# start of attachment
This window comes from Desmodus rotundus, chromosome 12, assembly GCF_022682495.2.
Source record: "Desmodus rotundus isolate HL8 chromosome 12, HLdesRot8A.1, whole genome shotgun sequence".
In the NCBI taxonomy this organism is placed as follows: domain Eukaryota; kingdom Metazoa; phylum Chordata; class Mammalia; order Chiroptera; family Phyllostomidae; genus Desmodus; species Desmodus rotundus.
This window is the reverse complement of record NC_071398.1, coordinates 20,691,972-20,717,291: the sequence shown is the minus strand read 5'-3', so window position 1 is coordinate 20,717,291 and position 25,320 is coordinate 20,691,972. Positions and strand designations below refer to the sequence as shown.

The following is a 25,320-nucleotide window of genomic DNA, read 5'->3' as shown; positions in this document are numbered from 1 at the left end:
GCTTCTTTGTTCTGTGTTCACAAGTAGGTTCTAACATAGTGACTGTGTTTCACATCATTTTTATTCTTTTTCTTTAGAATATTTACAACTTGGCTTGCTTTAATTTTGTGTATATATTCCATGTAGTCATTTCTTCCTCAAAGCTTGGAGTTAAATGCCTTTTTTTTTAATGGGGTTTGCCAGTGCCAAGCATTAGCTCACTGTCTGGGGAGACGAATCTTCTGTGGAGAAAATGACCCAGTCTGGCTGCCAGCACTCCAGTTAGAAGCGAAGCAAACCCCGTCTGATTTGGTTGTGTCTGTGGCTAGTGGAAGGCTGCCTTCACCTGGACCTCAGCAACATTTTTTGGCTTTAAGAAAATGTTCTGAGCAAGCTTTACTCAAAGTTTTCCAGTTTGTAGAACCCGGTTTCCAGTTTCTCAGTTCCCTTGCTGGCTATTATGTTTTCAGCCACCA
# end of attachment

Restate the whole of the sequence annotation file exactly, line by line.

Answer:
This window comes from Desmodus rotundus, chromosome 12, assembly GCF_022682495.2.
Source record: "Desmodus rotundus isolate HL8 chromosome 12, HLdesRot8A.1, whole genome shotgun sequence".
In the NCBI taxonomy this organism is placed as follows: domain Eukaryota; kingdom Metazoa; phylum Chordata; class Mammalia; order Chiroptera; family Phyllostomidae; genus Desmodus; species Desmodus rotundus.
This window is the reverse complement of record NC_071398.1, coordinates 20,691,972-20,717,291: the sequence shown is the minus strand read 5'-3', so window position 1 is coordinate 20,717,291 and position 25,320 is coordinate 20,691,972. Positions and strand designations below refer to the sequence as shown.

The following is a 25,320-nucleotide window of genomic DNA, read 5'->3' as shown; positions in this document are numbered from 1 at the left end:
GCTTCTTTGTTCTGTGTTCACAAGTAGGTTCTAACATAGTGACTGTGTTTCACATCATTTTTATTCTTTTTCTTTAGAATATTTACAACTTGGCTTGCTTTAATTTTGTGTATATATTCCATGTAGTCATTTCTTCCTCAAAGCTTGGAGTTAAATGCCTTTTTTTTTAATGGGGTTTGCCAGTGCCAAGCATTAGCTCACTGTCTGGGGAGACGAATCTTCTGTGGAGAAAATGACCCAGTCTGGCTGCCAGCACTCCAGTTAGAAGCGAAGCAAACCCCGTCTGATTTGGTTGTGTCTGTGGCTAGTGGAAGGCTGCCTTCACCTGGACCTCAGCAACATTTTTTGGCTTTAAGAAAATGTTCTGAGCAAGCTTTACTCAAAGTTTTCCAGTTTGTAGAACCCGGTTTCCAGTTTCTCAGTTCCCTTGCTGGCTATTATGTTTTCAGCCACCA